Back to: Module: Helping Students Do Math

## Webinar Script

**Slide 1: **Your presenters for this module are Dan Showalter, a mathematics faculty member—the young guy—and Craig Howley—the old guy. Dan teaches math education at Eastern Mennonite University in Virginia and Craig is retired from Ohio University. Craig studied and taught about rural education. We both like math, but we understand why most people don’t. This first webinar considers what math *is*.

**Slide 2: **Most people never ask, including lots of math teachers. For nearly everyone, math is just that stuff that happens in math class. Math teachers like that: most of the rest of the world, not so much!

**Slide 3: **So *what is math? *There are lots of good answers, but the one that I like is that math is a particular way of thinking logically … and logic is just a way to put things together so they make good sense. Math does this with numbers (algebra) and with shapes (geometry). So math is really making good sense with numbers and shapes.

**Slide 4: **Do the times tables make good sense with numbers? No. Do the addition and subtraction facts make good sense with numbers? No. Making good sense has to do with thinking. But where is the thinking with times tables and addition and subtraction facts? Maybe you’d answer, that the thinking is the memorization. Sure, memory is a kind of thinking, and maybe following instructions is a kind of thinking, too.

**Slide 5: **A lot of what happens in math class seems to be about following instructions. For instance, following the instructions for how to divide a three-digit number by a two digit number. Yikes: how do you do *that*? First you do this, and then you do that, and then you get the right answer. But what does it all *mean*?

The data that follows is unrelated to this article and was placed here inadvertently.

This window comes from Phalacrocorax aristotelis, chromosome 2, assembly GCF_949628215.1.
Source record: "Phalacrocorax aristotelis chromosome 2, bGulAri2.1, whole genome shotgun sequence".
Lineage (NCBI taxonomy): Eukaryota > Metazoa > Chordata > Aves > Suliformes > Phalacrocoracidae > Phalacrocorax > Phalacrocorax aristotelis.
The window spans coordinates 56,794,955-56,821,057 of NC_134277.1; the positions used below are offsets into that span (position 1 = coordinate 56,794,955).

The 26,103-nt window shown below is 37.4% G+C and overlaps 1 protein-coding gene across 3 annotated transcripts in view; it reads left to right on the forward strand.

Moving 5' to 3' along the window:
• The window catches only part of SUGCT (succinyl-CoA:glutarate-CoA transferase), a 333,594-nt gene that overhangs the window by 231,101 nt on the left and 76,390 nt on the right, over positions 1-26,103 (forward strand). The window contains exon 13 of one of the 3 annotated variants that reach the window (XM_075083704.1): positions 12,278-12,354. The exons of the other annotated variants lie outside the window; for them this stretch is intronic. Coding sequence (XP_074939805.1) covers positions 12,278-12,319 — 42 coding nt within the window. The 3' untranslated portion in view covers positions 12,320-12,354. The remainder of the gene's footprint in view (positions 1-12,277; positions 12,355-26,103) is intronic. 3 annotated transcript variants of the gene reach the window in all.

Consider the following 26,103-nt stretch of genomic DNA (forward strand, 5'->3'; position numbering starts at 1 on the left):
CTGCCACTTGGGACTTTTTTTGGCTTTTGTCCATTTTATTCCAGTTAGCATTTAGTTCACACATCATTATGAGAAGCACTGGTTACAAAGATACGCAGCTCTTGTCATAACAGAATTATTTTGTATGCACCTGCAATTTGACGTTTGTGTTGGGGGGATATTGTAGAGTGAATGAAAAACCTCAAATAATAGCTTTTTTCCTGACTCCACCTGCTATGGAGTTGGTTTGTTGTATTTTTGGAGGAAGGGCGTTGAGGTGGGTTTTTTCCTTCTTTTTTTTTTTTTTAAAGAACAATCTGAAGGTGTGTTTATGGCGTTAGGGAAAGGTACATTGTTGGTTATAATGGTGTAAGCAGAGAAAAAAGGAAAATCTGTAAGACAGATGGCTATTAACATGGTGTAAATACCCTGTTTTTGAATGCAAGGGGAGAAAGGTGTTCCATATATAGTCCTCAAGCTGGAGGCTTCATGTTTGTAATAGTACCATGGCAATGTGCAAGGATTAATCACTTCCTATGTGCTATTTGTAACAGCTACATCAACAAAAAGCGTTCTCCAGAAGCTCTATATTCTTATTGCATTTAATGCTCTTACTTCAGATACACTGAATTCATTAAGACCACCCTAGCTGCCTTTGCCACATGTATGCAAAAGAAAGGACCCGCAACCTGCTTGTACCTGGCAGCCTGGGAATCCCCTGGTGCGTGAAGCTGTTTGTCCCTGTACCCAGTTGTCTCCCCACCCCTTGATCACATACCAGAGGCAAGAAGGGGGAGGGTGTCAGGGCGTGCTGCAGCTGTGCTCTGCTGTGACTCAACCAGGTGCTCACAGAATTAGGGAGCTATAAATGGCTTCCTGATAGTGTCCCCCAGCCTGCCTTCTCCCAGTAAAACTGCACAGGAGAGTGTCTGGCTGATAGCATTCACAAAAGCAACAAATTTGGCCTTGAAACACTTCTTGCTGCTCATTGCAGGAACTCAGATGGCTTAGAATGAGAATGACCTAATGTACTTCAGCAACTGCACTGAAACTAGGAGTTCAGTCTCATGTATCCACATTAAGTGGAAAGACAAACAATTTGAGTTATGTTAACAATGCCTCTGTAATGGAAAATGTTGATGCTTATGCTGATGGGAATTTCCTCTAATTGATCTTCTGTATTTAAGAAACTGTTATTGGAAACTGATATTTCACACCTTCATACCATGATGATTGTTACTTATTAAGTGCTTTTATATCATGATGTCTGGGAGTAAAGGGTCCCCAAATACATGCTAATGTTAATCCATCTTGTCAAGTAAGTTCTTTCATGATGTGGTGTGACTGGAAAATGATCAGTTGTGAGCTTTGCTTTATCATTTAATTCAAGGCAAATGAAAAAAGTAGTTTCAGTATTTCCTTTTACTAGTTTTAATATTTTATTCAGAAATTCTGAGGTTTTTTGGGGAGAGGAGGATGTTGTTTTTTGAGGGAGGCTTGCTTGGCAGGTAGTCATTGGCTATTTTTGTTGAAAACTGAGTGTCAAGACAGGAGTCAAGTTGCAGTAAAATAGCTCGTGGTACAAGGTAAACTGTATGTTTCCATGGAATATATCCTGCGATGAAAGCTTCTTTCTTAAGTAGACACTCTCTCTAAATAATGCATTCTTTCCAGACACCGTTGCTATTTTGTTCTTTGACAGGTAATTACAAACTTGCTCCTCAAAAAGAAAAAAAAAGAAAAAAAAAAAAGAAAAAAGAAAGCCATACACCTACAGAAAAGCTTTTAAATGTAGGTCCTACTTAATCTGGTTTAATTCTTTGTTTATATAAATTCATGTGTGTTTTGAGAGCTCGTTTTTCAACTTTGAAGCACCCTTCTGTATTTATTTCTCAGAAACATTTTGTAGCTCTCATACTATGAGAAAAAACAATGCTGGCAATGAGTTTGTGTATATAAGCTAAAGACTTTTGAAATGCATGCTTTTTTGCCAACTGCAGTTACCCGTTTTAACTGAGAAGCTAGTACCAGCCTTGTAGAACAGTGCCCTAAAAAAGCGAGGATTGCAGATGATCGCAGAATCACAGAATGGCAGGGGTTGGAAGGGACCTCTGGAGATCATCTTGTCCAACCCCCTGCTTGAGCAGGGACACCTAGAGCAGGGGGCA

**Slide 6: **No wonder most people are bored to tears by math! Sure, helping students memorize math facts is important.

But understanding the related ideas—helping students figure out what the ideas mean and how they connect with each other—is even more important. Understanding and logic *connect* ideas.

**Slide 7: **This probably sounds pretty vague, so here it goes: When we understand something, we realize what it means. So 3 + 4 = 7 is a fact, but it must mean something, too! What on earth could it mean, you might ask?

Well, what something means comes from the context in which it exists. Take 3 + 4 = 7. If you see 7 as seven days in a week, with 4 workdays and a long (3-day) weekend, the facts look very different.

We need to work with a couple of ideas in math. Zero is one of the most important ideas in all of math, and so is the idea of equality (the equals sign in 3 + 4 =7). What do these ideas mean? How are they related?

**Slide 8: **Perhaps you’ve never thought of “0” and “=” as ideas.

Why would you? But they allowed people to think in radically new ways, in fact, to start to think mathematically. Zero enabled people to write—and think with—large numbers: something that was far more difficult before. A new idea! The idea of equality (written as “=”) means that one thing is the same as the other. It’s a profound idea in mathematics. It makes mathematical logic possible, together with the idea of zero and a few other things.

**Slide 9: **The important thing in all of these math facts, whether it’s 3 + 4 = 7 or 3 x 4 = 12 is the equals sign. It makes a statement: the thing on one side is the exactly the same as the thing on the other side. That’s where the meaning is!

Almost everything that math does in the world and discovers about the world, and makes good sense of it depends on the equals sign! And we’re talking about a thousand years of math history, about rocket science, about keeping the bills paid, about moving big furniture though tight doorways. Equality: it’s a huge mathematical idea.